Reflecting on homelessness in Portland
As I prepare to leave Portland today for a new career opportunity, it’s impossible for me to not evaluate the plight of homelessness in the Rose City, and what we – society and individuals – have done well and where we’ve failed.
My perspective on homelessness has dramatically evolved thanks to serving on the board of Transition Projects, an organization that moves people from homelessness to housing. Joining the board in 2012, I had no understanding about the root causes of homelessness or what could be done to address it. Here are some lessons I’ve learned.
Responses must be rooted in empathy. Listening to conversations about homelessness, it’s clear that most people believe it could never happen to them. Being homeless only happens to other people who make bad life choices. The truth is more complex and distressing. If you – like most Americans – have less than $1,000 in savings, you are at risk if life takes an unexpected turn and you run out of places to stay and favors to ask.
The homeless are “us.” Another common complaint I hear is that people come to Portland from other states to be homeless. In fact, recent studies show that the vast majority of the homeless population is from Oregon or has lived here longer than a decade.
Homelessness isn’t a lifestyle choice. There are some people who – without mental health issues, addiction, a history of sexual or physical abuse, financial problems, etc. – make a fully conscious decision to be homeless. From my time interacting with some of the 10,000 people assisted by Transition Projects each year, I can tell you that that those people are the exception, not the rule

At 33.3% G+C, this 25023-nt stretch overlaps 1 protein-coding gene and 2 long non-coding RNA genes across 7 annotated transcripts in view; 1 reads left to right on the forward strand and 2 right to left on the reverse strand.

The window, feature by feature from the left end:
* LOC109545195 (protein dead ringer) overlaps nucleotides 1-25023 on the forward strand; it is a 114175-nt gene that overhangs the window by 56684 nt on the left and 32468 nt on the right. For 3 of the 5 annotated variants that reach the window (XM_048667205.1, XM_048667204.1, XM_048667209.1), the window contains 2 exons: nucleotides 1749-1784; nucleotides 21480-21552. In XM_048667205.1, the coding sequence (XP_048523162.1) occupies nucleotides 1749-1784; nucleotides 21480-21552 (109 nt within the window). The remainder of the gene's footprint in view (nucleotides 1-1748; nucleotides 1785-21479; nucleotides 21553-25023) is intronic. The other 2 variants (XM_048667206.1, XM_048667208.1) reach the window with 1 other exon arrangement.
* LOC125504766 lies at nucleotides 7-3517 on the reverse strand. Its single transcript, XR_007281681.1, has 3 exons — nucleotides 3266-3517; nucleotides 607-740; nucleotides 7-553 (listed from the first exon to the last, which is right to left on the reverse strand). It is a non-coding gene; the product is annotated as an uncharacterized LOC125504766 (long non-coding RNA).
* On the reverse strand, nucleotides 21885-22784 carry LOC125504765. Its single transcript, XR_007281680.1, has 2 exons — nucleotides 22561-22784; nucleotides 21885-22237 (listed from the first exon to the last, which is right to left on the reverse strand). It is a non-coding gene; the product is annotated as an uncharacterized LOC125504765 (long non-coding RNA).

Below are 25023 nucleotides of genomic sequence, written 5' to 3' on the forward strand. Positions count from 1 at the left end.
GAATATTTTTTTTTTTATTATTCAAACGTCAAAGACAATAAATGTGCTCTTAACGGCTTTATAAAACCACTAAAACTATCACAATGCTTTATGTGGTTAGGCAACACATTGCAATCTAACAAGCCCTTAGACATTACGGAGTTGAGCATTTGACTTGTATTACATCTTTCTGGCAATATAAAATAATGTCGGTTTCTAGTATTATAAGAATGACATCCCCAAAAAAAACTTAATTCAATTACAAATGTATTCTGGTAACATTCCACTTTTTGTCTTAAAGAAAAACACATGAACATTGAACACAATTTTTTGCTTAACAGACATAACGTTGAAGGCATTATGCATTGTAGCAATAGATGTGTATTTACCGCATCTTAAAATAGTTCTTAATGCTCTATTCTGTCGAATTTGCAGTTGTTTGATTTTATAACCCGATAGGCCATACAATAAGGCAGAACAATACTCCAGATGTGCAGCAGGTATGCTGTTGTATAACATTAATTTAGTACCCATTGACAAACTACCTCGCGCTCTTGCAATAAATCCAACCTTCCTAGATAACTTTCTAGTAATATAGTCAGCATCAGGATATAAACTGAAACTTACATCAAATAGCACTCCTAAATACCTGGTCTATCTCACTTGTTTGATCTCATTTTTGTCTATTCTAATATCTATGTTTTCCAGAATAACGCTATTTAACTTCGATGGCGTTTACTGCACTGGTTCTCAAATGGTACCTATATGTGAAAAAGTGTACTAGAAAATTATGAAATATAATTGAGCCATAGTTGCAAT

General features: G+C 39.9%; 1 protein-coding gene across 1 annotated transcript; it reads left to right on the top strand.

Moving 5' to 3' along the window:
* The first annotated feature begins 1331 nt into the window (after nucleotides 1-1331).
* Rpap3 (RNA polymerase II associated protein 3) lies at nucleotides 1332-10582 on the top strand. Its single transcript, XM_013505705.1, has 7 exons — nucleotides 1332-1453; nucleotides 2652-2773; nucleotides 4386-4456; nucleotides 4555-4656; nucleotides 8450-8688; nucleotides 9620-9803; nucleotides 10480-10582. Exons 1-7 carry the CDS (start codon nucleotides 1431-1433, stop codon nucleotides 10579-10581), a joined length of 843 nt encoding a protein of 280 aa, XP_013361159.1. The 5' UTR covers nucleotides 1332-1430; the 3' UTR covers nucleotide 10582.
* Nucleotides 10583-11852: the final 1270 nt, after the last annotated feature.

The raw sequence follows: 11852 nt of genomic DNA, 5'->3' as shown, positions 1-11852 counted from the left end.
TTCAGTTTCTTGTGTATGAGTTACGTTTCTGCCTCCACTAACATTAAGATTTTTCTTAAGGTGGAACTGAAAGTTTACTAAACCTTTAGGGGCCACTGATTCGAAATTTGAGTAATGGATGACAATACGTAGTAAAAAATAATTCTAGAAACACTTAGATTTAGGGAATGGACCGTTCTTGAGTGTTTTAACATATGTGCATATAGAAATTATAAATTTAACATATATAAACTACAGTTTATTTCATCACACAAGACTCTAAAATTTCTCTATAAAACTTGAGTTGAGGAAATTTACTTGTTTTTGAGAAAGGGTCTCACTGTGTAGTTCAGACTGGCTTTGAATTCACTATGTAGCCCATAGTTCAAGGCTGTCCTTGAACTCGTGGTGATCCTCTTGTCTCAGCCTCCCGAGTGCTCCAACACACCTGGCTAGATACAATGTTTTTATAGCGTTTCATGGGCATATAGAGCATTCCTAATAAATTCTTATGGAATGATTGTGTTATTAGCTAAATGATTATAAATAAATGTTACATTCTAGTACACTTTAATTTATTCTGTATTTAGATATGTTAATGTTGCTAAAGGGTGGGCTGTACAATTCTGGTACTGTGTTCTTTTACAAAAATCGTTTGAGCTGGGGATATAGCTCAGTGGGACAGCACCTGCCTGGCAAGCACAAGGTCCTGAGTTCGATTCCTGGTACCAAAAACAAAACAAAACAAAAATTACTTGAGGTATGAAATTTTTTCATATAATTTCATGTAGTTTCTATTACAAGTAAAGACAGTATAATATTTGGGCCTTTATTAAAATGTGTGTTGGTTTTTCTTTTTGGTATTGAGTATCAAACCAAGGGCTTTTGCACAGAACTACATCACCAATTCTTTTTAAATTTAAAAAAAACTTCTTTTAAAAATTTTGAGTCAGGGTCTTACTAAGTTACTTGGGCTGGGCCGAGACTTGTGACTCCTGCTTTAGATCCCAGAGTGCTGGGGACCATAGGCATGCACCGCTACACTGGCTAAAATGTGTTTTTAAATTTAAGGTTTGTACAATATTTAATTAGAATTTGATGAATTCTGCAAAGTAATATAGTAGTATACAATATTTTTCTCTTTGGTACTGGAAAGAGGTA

Not everyone is ready to be housed without support. People who have become homeless for the reasons listed above are often not ready to move into permanent housing without help. This is particularly true for the chronically homeless – a group that makes up more than 30 percent of our homeless population. Any solution to homelessness must focus on joining affordable housing and the support services necessary to help people succeed.
The people fighting to make a difference are incredibly passionate, dedicated and smart. The staff and leadership at Transition Projects care deeply and make a difference every day. Other agencies work just as hard. I can’t even imagine where Portland would be without their energy and commitment.
Long-term solutions to homelessness are incredibly complex and will likely require our society to engage in some type of large-scale, publicly-subsidized housing for at-risk populations. However, the political will to do that seems far off in the future given the current trend of federal spending cuts.
How to learn more and get involved
What can the average Portlander do? Take small steps to get involved: Donate time, money and clothing to agencies addressing homelessness and push elected leaders to act.
Most importantly, treat the homeless with compassion and understanding. For more facts and figures about homelessness in Portland, visit tprojects.org/snapshot.
Alan Shoebridge Transition Projects, former board member and vice chair
Top photo from Portland Tribune.